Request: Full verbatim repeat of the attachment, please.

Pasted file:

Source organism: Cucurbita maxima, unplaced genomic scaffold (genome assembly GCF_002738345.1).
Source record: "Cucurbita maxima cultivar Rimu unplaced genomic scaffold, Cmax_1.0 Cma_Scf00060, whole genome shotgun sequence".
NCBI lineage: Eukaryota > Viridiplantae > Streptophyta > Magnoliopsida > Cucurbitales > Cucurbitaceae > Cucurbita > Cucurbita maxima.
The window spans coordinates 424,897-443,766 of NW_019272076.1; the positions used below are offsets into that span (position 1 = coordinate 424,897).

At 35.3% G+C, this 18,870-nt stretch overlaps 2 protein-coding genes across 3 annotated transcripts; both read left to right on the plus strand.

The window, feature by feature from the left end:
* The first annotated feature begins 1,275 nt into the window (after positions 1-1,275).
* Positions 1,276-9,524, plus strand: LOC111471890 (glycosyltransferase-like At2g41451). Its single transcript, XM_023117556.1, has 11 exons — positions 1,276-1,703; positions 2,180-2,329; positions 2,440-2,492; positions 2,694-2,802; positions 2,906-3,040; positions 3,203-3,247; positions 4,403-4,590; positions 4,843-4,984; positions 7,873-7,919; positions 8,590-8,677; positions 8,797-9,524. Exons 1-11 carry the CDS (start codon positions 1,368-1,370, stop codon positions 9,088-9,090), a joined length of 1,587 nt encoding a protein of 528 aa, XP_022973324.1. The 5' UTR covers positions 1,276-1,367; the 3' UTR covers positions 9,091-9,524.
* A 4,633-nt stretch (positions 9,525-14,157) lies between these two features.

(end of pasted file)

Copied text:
Source organism: Cucurbita maxima, unplaced genomic scaffold (genome assembly GCF_002738345.1).
Source record: "Cucurbita maxima cultivar Rimu unplaced genomic scaffold, Cmax_1.0 Cma_Scf00060, whole genome shotgun sequence".
NCBI lineage: Eukaryota > Viridiplantae > Streptophyta > Magnoliopsida > Cucurbitales > Cucurbitaceae > Cucurbita > Cucurbita maxima.
The window spans coordinates 424,897-443,766 of NW_019272076.1; the positions used below are offsets into that span (position 1 = coordinate 424,897).

At 35.3% G+C, this 18,870-nt stretch overlaps 2 protein-coding genes across 3 annotated transcripts; both read left to right on the plus strand.

The window, feature by feature from the left end:
* The first annotated feature begins 1,275 nt into the window (after positions 1-1,275).
* Positions 1,276-9,524, plus strand: LOC111471890 (glycosyltransferase-like At2g41451). Its single transcript, XM_023117556.1, has 11 exons — positions 1,276-1,703; positions 2,180-2,329; positions 2,440-2,492; positions 2,694-2,802; positions 2,906-3,040; positions 3,203-3,247; positions 4,403-4,590; positions 4,843-4,984; positions 7,873-7,919; positions 8,590-8,677; positions 8,797-9,524. Exons 1-11 carry the CDS (start codon positions 1,368-1,370, stop codon positions 9,088-9,090), a joined length of 1,587 nt encoding a protein of 528 aa, XP_022973324.1. The 5' UTR covers positions 1,276-1,367; the 3' UTR covers positions 9,091-9,524.
* A 4,633-nt stretch (positions 9,525-14,157) lies between these two features.